Does DWF Group (LON:DWF) Have A Healthy Balance Sheet?

Howard Marks put it nicely when he said that, rather than worrying about share price volatility, ‘The possibility of permanent loss is the risk I worry about… and every practical investor I know worries about. So it might be obvious that you need to consider debt, when you think about how risky any given stock is, because too much debt can sink a company. Importantly, DWF Group plc (LON:DWF) does carry debt. But the real question is whether this debt is making the company risky.

Why Does Debt Bring Risk?

Debt is a tool to help businesses grow, but if a business is incapable of paying off its lenders, then it exists at their mercy. If things get really bad, the lenders can take control of the business. However, a more frequent (but still costly) occurrence is where a company must issue shares at bargain-basement prices, permanently diluting shareholders, just to shore up its balance sheet. Of course, plenty of companies use debt to fund growth, without any negative consequences. The first step when considering a company’s debt levels is to consider its cash and debt together.

Check out our latest analysis for DWF Group

How Much Debt Does DWF Group Carry?

The chart below, which you can click on for greater detail, shows that DWF Group had UK£69.4m in debt in October 2019; about the same as the year before. However, it also had UK£19.8m in cash, and so its net debt is UK£49.5m.

LSE:DWF Historical Debt, March 18th 2020
LSE:DWF Historical Debt, March 18th 2020

How Strong Is DWF Group’s Balance Sheet?

Zooming in on the latest balance sheet data, we can see that DWF Group had liabilities of UK£96.9m due within 12 months and liabilities of UK£140.2m due beyond that. Offsetting these obligations, it had cash of UK£19.8m as well as receivables valued at UK£161.5m due within 12 months. So its liabilities outweigh the sum of its cash and (near-term) receivables by UK£55.8m.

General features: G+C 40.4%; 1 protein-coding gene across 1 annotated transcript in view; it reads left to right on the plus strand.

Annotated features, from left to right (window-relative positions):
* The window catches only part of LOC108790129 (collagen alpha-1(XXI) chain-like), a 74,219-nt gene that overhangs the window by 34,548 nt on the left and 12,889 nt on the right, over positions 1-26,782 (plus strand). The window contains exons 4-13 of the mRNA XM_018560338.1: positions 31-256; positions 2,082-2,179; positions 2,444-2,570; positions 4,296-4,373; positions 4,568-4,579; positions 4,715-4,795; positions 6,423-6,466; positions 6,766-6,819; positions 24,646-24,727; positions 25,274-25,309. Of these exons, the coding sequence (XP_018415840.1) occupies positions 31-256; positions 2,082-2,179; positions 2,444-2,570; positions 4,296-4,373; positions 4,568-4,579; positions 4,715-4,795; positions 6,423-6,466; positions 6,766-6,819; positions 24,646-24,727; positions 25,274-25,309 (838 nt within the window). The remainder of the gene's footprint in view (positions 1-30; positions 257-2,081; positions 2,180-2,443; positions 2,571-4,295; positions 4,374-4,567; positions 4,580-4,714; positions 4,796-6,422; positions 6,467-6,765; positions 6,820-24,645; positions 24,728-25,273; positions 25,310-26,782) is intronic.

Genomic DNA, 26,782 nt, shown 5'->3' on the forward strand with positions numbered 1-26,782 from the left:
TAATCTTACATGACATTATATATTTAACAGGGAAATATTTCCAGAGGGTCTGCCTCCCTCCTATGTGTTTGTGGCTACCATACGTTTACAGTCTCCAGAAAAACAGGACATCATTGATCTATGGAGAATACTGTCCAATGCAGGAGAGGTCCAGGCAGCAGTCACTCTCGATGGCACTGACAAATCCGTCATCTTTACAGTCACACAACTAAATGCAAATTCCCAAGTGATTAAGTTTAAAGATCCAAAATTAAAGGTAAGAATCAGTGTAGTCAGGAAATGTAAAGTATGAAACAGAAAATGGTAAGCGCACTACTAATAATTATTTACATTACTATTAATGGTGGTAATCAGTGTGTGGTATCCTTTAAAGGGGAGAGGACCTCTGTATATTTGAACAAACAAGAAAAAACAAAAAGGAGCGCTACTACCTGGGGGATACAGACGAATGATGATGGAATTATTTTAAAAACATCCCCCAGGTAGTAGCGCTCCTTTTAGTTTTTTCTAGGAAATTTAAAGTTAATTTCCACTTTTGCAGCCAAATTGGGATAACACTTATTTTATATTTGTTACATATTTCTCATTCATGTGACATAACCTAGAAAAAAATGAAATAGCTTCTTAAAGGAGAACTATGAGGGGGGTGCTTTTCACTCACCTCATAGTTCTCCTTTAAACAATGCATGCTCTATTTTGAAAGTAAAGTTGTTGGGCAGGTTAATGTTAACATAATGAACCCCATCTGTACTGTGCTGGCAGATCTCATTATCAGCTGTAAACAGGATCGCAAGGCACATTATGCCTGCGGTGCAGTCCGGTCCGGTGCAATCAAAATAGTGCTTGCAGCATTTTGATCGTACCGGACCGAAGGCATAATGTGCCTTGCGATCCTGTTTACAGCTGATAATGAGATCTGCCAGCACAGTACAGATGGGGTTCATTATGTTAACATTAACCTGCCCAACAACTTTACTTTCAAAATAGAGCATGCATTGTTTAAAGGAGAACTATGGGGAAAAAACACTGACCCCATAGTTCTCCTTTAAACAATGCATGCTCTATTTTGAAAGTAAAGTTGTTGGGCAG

Given DWF Group has a market capitalization of UK£305.5m, it’s hard to believe these liabilities pose much threat. But there are sufficient liabilities that we would certainly recommend shareholders continue to monitor the balance sheet, going forward.

We measure a company’s debt load relative to its earnings power by looking at its net debt divided by its earnings before interest, tax, depreciation, and amortization (EBITDA) and by calculating how easily its earnings before interest and tax (EBIT) cover its interest expense (interest cover). The advantage of this approach is that we take into account both the absolute quantum of debt (with net debt to EBITDA) and the actual interest expenses associated with that debt (with its interest cover ratio).

DWF Group’s net debt of 2.0 times EBITDA suggests graceful use of debt. And the fact that its trailing twelve months of EBIT was 8.6 times its interest expenses harmonizes with that theme. If DWF Group can keep growing EBIT at last year’s rate of 15% over the last year, then it will find its debt load easier to manage. There’s no doubt that we learn most about debt from the balance sheet. But it is future earnings, more than anything, that will determine DWF Group’s ability to maintain a healthy balance sheet going forward. So if you’re focused on the future you can check out this free report showing analyst profit forecasts.

Finally, a business needs free cash flow to pay off debt; accounting profits just don’t cut it. So it’s worth checking how much of that EBIT is backed by free cash flow. During the last three years, DWF Group burned a lot of cash. While investors are no doubt expecting a reversal of that situation in due course, it clearly does mean its use of debt is more risky.

Our View

DWF Group’s conversion of EBIT to free cash flow was a real negative on this analysis, although the other factors we considered were considerably better. In particular, we thought its interest cover was a positive. Looking at all this data makes us feel a little cautious about DWF Group’s debt levels. While we appreciate debt can enhance returns on equity, we’d suggest that shareholders keep close watch on its debt levels, lest they increase. There’s no doubt that we learn most about debt from the balance sheet. But ultimately, every company can contain risks that exist outside of the balance sheet. Take risks, for example – DWF Group has 3 warning signs (and 1 which is a bit concerning) we think you should know about.

At the end of the day, it’s often better to focus on companies that are free from net debt. You can access our special list of such companies (all with a track record of profit growth). It’s free.

If you spot an error that warrants correction, please contact the editor at editorial-team@simplywallst.com. This article by Simply Wall St is general in nature. It does not constitute a recommendation to buy or sell any stock, and does not take account of your objectives, or your financial situation. Simply Wall St has no position in the stocks mentioned.

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